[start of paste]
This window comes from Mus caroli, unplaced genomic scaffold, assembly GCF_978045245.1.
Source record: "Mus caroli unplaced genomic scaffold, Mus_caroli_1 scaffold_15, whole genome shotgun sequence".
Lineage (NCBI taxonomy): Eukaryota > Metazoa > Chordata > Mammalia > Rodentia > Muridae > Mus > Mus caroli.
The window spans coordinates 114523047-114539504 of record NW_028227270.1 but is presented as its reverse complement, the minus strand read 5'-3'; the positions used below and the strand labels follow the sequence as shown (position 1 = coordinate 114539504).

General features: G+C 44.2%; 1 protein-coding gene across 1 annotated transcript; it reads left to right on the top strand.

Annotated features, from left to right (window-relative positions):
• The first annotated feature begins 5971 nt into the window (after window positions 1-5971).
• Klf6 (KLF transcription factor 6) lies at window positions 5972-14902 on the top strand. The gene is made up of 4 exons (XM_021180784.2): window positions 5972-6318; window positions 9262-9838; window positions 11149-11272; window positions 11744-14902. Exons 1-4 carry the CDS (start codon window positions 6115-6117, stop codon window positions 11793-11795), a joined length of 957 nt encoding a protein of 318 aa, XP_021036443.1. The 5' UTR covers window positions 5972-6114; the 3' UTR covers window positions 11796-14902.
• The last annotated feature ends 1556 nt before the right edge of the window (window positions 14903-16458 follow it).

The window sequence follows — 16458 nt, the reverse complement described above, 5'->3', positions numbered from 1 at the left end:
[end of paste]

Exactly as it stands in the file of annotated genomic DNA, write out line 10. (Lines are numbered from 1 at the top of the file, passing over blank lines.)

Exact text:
The window sequence follows — 16458 nt, the reverse complement described above, 5'->3', positions numbered from 1 at the left end: